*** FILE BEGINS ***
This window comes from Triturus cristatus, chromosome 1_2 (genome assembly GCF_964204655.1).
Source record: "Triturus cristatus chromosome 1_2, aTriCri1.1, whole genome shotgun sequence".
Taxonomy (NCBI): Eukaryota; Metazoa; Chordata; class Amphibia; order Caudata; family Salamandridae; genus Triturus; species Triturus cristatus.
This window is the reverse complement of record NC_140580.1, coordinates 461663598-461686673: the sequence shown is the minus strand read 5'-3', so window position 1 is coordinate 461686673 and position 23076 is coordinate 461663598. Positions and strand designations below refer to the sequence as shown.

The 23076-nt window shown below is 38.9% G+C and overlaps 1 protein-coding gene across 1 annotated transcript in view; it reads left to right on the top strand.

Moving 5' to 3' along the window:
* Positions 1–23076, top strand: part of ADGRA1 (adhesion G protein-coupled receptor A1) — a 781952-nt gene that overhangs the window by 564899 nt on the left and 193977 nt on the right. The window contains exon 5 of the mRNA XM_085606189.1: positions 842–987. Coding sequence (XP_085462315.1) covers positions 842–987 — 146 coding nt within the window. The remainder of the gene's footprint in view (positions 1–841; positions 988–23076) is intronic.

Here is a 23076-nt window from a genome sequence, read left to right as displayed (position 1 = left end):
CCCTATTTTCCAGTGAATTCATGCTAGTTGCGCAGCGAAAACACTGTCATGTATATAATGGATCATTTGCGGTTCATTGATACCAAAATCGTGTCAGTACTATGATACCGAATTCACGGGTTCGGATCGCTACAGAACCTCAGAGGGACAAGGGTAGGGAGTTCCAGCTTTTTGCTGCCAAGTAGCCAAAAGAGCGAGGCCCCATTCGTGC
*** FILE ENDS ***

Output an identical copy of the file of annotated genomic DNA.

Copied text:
This window comes from Triturus cristatus, chromosome 1_2 (genome assembly GCF_964204655.1).
Source record: "Triturus cristatus chromosome 1_2, aTriCri1.1, whole genome shotgun sequence".
Taxonomy (NCBI): Eukaryota; Metazoa; Chordata; class Amphibia; order Caudata; family Salamandridae; genus Triturus; species Triturus cristatus.
This window is the reverse complement of record NC_140580.1, coordinates 461663598-461686673: the sequence shown is the minus strand read 5'-3', so window position 1 is coordinate 461686673 and position 23076 is coordinate 461663598. Positions and strand designations below refer to the sequence as shown.

The 23076-nt window shown below is 38.9% G+C and overlaps 1 protein-coding gene across 1 annotated transcript in view; it reads left to right on the top strand.

Moving 5' to 3' along the window:
* Positions 1–23076, top strand: part of ADGRA1 (adhesion G protein-coupled receptor A1) — a 781952-nt gene that overhangs the window by 564899 nt on the left and 193977 nt on the right. The window contains exon 5 of the mRNA XM_085606189.1: positions 842–987. Coding sequence (XP_085462315.1) covers positions 842–987 — 146 coding nt within the window. The remainder of the gene's footprint in view (positions 1–841; positions 988–23076) is intronic.

Here is a 23076-nt window from a genome sequence, read left to right as displayed (position 1 = left end):
CCCTATTTTCCAGTGAATTCATGCTAGTTGCGCAGCGAAAACACTGTCATGTATATAATGGATCATTTGCGGTTCATTGATACCAAAATCGTGTCAGTACTATGATACCGAATTCACGGGTTCGGATCGCTACAGAACCTCAGAGGGACAAGGGTAGGGAGTTCCAGCTTTTTGCTGCCAAGTAGCCAAAAGAGCGAGGCCCCATTCGTGC